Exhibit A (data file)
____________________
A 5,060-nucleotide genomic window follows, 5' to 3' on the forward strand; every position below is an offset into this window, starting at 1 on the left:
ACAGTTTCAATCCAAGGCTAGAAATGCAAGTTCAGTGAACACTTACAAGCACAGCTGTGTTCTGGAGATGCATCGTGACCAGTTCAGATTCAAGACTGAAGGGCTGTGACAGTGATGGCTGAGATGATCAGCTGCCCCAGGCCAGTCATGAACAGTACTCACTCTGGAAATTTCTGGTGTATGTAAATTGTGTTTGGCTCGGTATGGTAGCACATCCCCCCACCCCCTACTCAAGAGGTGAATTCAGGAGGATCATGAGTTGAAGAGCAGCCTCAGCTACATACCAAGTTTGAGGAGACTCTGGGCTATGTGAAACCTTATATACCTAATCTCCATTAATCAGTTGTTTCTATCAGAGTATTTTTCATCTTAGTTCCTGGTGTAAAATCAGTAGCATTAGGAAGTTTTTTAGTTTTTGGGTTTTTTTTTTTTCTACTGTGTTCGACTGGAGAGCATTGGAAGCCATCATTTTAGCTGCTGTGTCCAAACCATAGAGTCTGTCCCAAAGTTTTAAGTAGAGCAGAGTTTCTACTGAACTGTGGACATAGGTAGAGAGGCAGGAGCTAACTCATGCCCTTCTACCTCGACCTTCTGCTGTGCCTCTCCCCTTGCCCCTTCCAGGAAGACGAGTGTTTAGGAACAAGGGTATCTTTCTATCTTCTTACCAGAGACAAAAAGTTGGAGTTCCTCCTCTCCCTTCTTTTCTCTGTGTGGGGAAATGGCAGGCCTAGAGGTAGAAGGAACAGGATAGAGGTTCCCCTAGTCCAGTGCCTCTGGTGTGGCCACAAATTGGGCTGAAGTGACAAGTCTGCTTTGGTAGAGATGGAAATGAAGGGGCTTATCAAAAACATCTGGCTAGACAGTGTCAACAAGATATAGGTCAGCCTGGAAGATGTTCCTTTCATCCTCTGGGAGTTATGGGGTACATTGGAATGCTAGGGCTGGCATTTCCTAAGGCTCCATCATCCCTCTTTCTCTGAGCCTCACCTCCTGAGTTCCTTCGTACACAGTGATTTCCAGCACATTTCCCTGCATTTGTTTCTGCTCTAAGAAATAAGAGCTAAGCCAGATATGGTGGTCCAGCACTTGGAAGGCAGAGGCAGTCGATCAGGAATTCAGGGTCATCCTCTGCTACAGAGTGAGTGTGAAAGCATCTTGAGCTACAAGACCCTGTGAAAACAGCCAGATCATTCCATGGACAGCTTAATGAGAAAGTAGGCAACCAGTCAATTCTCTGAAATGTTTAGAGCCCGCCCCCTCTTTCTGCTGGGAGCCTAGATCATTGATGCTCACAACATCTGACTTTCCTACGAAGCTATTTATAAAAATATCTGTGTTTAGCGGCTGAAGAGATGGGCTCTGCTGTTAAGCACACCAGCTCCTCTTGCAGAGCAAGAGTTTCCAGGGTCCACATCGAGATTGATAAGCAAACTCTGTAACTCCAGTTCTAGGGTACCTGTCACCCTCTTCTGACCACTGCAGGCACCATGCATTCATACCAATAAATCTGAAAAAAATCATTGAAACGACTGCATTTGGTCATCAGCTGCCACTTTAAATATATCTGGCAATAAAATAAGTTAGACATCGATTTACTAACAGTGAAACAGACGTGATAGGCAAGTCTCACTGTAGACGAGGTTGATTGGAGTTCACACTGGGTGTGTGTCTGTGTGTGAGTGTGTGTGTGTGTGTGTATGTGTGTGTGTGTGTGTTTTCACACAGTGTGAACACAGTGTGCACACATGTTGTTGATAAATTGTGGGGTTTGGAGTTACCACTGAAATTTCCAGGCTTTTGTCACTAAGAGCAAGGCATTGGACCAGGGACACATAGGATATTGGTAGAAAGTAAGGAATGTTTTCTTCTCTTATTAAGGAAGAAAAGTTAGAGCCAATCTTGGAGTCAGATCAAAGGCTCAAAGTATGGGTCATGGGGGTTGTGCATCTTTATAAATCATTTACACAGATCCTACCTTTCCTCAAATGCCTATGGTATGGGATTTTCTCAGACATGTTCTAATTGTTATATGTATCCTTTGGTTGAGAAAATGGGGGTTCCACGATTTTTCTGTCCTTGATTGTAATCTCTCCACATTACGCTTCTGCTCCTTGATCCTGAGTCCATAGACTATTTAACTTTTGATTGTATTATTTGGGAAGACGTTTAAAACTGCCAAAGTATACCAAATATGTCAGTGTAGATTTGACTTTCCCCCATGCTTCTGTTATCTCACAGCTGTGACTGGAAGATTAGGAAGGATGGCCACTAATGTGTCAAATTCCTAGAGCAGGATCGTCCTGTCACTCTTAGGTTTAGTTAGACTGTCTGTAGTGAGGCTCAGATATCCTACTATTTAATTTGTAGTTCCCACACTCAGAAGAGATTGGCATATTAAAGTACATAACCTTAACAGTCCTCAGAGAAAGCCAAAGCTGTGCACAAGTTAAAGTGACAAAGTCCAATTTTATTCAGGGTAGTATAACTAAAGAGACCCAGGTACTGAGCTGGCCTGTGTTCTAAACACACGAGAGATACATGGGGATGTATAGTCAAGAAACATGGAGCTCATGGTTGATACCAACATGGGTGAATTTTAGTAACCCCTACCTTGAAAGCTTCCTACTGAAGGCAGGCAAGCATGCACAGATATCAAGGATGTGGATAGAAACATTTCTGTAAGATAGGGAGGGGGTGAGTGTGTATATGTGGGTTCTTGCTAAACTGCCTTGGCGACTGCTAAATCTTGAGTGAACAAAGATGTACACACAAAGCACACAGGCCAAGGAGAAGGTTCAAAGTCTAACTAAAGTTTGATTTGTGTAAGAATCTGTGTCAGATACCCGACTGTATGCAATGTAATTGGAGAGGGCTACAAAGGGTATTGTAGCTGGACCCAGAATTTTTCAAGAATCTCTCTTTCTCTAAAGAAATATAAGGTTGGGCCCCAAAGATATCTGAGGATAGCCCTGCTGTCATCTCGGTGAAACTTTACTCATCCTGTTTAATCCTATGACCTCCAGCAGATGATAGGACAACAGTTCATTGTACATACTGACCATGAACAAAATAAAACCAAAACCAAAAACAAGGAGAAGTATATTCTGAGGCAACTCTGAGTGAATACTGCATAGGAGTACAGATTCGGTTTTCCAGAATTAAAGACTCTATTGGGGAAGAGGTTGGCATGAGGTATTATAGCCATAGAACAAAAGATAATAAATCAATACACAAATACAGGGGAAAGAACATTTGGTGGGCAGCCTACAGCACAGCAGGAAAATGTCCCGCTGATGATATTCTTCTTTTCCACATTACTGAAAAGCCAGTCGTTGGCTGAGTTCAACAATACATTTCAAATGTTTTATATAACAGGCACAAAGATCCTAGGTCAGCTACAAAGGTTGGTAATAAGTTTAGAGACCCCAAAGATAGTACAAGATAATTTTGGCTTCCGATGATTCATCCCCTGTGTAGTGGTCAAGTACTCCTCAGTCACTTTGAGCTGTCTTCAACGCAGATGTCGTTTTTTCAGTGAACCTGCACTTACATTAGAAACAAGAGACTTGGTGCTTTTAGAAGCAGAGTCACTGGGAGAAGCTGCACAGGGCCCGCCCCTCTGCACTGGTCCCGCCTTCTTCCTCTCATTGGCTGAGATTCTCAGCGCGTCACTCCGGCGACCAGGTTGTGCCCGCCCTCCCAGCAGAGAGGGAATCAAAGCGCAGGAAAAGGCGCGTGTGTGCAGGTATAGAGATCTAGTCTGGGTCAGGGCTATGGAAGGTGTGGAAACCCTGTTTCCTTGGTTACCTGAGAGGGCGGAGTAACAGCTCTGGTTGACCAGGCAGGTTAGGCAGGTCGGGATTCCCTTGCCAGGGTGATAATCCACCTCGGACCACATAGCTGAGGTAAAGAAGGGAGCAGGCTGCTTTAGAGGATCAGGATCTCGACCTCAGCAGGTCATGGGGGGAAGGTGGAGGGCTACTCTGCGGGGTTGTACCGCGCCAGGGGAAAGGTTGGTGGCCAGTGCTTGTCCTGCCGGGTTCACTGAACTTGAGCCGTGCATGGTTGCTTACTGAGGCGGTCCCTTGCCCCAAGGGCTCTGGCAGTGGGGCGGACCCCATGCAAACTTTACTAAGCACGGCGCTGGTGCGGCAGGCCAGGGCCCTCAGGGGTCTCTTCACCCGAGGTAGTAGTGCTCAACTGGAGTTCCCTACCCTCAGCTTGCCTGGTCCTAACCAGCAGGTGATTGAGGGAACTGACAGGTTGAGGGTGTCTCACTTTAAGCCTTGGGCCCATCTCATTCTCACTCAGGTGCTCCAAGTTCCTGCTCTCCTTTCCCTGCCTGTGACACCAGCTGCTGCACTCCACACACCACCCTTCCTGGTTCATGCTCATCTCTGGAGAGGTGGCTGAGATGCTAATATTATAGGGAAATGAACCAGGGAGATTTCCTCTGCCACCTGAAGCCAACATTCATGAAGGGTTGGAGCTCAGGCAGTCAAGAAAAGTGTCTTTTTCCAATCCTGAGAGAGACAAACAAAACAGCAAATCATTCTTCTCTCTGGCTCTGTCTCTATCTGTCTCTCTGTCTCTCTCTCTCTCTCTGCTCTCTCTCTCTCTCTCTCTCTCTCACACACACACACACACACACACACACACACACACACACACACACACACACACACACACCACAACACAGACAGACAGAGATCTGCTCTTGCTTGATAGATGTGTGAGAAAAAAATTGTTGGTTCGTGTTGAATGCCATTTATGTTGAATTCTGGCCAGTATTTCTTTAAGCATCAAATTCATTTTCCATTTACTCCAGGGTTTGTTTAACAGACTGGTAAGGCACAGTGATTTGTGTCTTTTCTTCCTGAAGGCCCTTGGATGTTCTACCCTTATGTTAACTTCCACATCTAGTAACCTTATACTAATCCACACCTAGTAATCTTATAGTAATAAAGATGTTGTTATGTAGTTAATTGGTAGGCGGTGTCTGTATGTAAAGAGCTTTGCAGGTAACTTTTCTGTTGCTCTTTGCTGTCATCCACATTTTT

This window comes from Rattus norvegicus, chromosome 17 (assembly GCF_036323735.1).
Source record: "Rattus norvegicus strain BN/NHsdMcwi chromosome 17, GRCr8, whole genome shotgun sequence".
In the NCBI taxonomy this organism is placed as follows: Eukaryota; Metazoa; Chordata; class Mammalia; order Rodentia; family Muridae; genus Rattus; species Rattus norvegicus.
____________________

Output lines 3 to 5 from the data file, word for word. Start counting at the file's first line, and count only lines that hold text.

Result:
This window comes from Rattus norvegicus, chromosome 17 (assembly GCF_036323735.1).
Source record: "Rattus norvegicus strain BN/NHsdMcwi chromosome 17, GRCr8, whole genome shotgun sequence".
In the NCBI taxonomy this organism is placed as follows: Eukaryota; Metazoa; Chordata; class Mammalia; order Rodentia; family Muridae; genus Rattus; species Rattus norvegicus.